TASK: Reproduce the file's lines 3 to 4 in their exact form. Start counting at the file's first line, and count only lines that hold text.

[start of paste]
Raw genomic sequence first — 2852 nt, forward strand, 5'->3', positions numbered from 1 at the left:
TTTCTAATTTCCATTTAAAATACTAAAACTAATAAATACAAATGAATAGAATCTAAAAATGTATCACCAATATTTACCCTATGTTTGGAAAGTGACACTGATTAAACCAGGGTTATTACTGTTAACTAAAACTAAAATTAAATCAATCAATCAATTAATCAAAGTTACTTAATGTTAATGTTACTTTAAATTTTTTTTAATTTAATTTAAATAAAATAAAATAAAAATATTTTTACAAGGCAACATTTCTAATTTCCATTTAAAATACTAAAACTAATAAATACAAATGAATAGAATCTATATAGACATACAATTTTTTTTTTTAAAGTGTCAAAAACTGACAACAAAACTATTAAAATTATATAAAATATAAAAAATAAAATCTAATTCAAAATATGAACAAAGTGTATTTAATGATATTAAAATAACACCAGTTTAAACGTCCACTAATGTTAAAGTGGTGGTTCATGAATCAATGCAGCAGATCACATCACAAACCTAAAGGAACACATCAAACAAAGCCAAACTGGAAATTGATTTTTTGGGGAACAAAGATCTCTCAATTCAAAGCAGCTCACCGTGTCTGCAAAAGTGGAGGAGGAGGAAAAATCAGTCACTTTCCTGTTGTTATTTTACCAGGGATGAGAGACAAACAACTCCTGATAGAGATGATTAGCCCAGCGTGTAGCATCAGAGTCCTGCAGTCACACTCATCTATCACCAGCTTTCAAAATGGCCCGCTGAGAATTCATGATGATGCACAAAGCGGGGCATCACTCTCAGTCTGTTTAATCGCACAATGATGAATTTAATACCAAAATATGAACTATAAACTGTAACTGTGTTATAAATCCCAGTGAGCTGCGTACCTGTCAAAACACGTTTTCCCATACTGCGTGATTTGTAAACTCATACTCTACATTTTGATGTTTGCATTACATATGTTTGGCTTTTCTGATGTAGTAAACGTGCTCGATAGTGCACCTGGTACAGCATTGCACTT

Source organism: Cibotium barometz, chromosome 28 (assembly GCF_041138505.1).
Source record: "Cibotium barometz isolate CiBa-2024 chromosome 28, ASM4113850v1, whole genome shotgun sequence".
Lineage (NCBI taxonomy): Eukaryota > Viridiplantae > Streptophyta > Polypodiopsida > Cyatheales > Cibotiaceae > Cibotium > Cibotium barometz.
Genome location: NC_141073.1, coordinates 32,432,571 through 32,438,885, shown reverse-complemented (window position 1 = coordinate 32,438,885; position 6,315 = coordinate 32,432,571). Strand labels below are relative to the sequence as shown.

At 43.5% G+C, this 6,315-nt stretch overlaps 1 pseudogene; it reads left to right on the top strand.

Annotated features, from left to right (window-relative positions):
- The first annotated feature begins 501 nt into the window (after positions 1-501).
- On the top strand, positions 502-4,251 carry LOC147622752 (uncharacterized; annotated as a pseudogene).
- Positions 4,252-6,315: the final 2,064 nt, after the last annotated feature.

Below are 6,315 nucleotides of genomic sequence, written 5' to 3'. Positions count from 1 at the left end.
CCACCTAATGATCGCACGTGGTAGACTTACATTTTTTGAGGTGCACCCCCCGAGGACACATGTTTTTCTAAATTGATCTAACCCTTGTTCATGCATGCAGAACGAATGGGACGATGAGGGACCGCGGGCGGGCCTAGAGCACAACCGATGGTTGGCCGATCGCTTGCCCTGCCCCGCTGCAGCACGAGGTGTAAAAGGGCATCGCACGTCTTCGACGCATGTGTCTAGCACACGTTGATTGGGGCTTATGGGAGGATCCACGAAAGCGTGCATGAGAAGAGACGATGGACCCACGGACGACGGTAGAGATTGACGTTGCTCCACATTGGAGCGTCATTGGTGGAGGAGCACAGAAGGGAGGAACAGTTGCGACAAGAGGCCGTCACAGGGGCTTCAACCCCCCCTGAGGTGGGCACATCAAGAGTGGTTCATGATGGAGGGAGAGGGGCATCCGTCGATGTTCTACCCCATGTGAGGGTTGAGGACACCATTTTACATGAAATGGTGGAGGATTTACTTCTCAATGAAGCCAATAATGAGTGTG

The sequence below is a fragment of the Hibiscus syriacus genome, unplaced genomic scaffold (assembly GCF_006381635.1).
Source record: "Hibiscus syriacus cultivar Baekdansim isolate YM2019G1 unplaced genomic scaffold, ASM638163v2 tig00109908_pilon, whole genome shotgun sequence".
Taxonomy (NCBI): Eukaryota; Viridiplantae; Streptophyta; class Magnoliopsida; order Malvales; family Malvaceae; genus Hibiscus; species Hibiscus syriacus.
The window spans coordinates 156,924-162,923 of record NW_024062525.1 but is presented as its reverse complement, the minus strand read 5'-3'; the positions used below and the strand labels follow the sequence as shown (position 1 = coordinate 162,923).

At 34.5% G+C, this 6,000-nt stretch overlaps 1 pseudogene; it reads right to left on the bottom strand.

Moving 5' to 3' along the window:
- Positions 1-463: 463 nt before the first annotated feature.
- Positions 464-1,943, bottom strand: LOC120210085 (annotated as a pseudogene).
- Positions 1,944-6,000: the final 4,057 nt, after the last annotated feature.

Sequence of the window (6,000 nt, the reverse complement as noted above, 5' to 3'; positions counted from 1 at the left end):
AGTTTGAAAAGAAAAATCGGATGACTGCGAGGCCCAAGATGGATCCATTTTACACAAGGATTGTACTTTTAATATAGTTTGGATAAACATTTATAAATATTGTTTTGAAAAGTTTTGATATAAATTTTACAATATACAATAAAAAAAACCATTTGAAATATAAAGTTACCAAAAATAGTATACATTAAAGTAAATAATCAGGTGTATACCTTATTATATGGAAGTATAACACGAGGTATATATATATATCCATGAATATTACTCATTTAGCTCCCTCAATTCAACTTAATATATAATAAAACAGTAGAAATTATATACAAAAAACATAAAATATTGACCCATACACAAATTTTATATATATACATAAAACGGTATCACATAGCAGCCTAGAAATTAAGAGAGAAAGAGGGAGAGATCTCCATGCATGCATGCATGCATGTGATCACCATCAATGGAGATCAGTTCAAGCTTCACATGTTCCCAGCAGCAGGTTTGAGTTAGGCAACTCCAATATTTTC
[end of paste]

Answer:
Source organism: Cibotium barometz, chromosome 28 (assembly GCF_041138505.1).
Source record: "Cibotium barometz isolate CiBa-2024 chromosome 28, ASM4113850v1, whole genome shotgun sequence".